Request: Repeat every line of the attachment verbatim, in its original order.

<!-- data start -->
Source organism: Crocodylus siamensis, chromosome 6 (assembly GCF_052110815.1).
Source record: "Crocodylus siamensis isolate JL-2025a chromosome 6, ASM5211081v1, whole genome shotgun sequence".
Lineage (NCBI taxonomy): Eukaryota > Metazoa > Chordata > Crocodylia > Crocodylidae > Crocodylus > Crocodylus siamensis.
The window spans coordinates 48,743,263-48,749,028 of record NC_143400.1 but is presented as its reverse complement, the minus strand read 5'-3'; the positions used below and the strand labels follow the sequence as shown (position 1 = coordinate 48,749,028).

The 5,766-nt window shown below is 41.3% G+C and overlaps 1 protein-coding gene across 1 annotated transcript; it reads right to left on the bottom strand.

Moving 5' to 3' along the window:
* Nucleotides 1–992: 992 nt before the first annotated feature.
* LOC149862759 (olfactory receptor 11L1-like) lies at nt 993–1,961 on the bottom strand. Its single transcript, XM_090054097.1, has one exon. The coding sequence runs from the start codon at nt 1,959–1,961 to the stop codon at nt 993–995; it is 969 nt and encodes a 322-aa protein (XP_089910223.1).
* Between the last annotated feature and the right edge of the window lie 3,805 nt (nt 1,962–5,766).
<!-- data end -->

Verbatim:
Source organism: Crocodylus siamensis, chromosome 6 (assembly GCF_052110815.1).
Source record: "Crocodylus siamensis isolate JL-2025a chromosome 6, ASM5211081v1, whole genome shotgun sequence".
Lineage (NCBI taxonomy): Eukaryota > Metazoa > Chordata > Crocodylia > Crocodylidae > Crocodylus > Crocodylus siamensis.
The window spans coordinates 48,743,263-48,749,028 of record NC_143400.1 but is presented as its reverse complement, the minus strand read 5'-3'; the positions used below and the strand labels follow the sequence as shown (position 1 = coordinate 48,749,028).

The 5,766-nt window shown below is 41.3% G+C and overlaps 1 protein-coding gene across 1 annotated transcript; it reads right to left on the bottom strand.

Moving 5' to 3' along the window:
* Nucleotides 1–992: 992 nt before the first annotated feature.
* LOC149862759 (olfactory receptor 11L1-like) lies at nt 993–1,961 on the bottom strand. Its single transcript, XM_090054097.1, has one exon. The coding sequence runs from the start codon at nt 1,959–1,961 to the stop codon at nt 993–995; it is 969 nt and encodes a 322-aa protein (XP_089910223.1).
* Between the last annotated feature and the right edge of the window lie 3,805 nt (nt 1,962–5,766).